"Workday" based on a recurring, continuous 24-hour cycle.
"Workweek" based on seven continuous "workdays."
Drivers can work/drive for 12 hours out of a 14-hour period in a day. The other two hours are to be used for rest/meals/naps, and be taken in segments of at least 1/2 hour. The two-hour rest period may be taken all at once at the end of the work period and just prior to the 10 continuous hours of rest period if desired.
If a driver works a normal "workweek," he works 60 hours in 5 days and then he is required to take a 56-hour "weekend."
For flexibility, the driver can opt to work a "long workweek" of 72 hours in 6 days, take a "short" 32-hour "weekend" that includes two 12 a.m. to 6 a.m. sleep periods. This would be followed by a "short workweek" of 48 hours in four days, and then a "long weekend" of 80 hours. (In a flex 2 week period, the 32- and 80-hour "weekends" total 112 hours and the 72 and 48 hours of work total 120 hours, which equals the totals for hours in two regular weeks.)
Solo drivers cannot split their required 10 hours a day of continuous off-duty time. Team drivers can split their 10 hours of continuous off-duty time into two five-hour segments. While one member of the team is in the berth, the driving team member must observe the mandatory two hours off during his 14 on-duty/driving time.
Long-haul drivers will have to install an onboard electronic recorder box to keep hours of service data, which enforcement officers could download at the roadside for review. (Large carriers will have 2 years from the effective date of the new rule to install recorders, 50+ trucks; medium carriers 3 years, 21-50 trucks; and small carriers will have 4 years, 20 or less trucks.) This timetable applies only to the installation of onboard recorders, not compliance with new HOS regulations.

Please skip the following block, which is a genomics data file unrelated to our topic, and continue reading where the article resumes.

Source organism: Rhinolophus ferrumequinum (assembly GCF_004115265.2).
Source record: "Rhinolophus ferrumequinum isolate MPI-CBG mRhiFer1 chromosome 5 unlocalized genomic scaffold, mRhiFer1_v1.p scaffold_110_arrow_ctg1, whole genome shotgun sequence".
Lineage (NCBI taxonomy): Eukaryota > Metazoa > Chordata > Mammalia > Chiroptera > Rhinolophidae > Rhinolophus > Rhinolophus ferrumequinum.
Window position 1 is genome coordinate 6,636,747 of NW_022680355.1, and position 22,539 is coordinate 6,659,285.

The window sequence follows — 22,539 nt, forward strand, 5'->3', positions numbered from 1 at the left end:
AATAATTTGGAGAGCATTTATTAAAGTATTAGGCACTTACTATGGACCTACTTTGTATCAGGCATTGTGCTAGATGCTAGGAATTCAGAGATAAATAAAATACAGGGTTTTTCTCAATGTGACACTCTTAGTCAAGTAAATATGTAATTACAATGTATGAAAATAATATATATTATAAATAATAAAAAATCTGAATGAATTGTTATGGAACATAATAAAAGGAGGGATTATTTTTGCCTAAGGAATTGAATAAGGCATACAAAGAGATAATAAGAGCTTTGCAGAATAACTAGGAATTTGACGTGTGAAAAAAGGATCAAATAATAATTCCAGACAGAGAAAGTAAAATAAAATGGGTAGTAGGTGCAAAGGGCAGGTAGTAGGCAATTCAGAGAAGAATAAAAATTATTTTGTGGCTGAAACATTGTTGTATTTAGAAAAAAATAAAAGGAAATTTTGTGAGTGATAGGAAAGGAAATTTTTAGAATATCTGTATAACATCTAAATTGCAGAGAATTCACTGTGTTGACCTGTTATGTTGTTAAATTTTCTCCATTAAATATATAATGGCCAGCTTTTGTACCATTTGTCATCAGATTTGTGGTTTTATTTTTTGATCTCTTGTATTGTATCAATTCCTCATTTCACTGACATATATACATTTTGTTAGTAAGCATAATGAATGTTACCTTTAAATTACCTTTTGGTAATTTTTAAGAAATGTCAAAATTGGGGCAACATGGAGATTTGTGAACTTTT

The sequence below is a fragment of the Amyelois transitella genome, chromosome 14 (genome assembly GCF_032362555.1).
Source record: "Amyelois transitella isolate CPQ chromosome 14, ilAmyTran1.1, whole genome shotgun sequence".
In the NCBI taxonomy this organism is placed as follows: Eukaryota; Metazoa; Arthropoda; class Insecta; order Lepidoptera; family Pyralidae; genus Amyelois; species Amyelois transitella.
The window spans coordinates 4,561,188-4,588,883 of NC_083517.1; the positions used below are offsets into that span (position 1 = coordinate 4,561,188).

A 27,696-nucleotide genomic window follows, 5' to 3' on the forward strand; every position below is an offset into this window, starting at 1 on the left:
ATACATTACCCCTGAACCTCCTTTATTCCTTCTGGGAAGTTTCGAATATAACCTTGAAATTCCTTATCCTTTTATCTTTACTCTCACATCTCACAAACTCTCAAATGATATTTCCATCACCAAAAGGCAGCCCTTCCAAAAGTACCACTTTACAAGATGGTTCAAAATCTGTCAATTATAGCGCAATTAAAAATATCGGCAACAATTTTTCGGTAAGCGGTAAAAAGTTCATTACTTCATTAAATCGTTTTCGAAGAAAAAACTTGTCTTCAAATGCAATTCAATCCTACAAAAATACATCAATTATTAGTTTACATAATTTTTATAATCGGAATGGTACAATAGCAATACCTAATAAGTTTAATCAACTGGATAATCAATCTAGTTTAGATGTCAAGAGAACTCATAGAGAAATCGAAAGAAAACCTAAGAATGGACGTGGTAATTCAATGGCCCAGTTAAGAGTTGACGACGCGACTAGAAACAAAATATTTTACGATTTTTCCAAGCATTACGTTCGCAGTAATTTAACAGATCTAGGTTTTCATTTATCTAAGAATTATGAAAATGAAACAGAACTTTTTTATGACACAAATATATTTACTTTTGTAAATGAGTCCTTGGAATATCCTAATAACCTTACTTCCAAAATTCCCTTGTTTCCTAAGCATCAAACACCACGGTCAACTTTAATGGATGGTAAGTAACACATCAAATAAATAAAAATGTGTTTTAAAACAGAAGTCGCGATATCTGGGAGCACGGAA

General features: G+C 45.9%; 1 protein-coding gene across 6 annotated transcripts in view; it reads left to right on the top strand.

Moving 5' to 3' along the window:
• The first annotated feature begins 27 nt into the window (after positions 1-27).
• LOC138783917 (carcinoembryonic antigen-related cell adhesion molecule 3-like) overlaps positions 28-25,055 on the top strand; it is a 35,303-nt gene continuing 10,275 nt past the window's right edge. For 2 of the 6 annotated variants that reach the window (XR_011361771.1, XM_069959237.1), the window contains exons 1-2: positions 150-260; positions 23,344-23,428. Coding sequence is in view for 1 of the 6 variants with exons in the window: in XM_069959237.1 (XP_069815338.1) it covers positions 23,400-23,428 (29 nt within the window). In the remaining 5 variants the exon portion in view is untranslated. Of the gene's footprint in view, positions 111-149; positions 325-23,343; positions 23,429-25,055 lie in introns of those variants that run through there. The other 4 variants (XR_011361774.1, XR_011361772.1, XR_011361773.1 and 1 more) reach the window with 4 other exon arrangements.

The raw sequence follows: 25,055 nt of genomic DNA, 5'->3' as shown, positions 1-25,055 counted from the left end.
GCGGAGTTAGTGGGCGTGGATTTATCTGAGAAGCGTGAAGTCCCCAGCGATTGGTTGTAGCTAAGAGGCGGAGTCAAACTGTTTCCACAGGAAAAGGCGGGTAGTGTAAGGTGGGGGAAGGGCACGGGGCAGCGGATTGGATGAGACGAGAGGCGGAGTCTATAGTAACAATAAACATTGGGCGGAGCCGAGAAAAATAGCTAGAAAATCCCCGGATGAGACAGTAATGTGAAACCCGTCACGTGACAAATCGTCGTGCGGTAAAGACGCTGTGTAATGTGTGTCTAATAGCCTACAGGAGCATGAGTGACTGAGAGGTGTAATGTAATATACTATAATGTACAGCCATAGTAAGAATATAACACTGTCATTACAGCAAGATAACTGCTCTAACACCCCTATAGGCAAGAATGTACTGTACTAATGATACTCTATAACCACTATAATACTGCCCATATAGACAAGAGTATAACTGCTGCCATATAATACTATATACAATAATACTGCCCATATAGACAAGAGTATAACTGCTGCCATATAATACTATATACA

The impact of the new hours-of-service proposal
OOIDA testifies before U.S. transportation officials on the negative impact of the new hours-of-service proposal on the nation's trucking industry and the economy as a whole
During the month of June, industry stakeholders seized the opportunity to present live comments on the impact of the government's proposed revisions to the hours-of-service regulations. At the half dozen scheduled "listening sessions," transportation officials heard a clear message from the trucking industry.
"These regulations govern the amount of time commercial drivers may drive in a day and in a week, and exist to protect truckers from being overworked to the point of fatigue," says Owner-Operator Independent Drivers Association President Jim Johnston. "And the message delivered to federal regulators is that the Department of Transportation's recently-announced proposal will not meet that basic objective. It will, however, probably wreak havoc in areas the regulators have never even considered."
More than 20 witnesses testified before U.S. transportation officials May 31 in Washington, DC, at the first of the scheduled sessions. Todd Spencer, vice president of the OOIDA, spoke on behalf of association members. More meetings commenced in Ontario, CA; Golden, CO; Kansas City, MO; Indianapolis, IN; Vernon, CT; and Jackson, GA.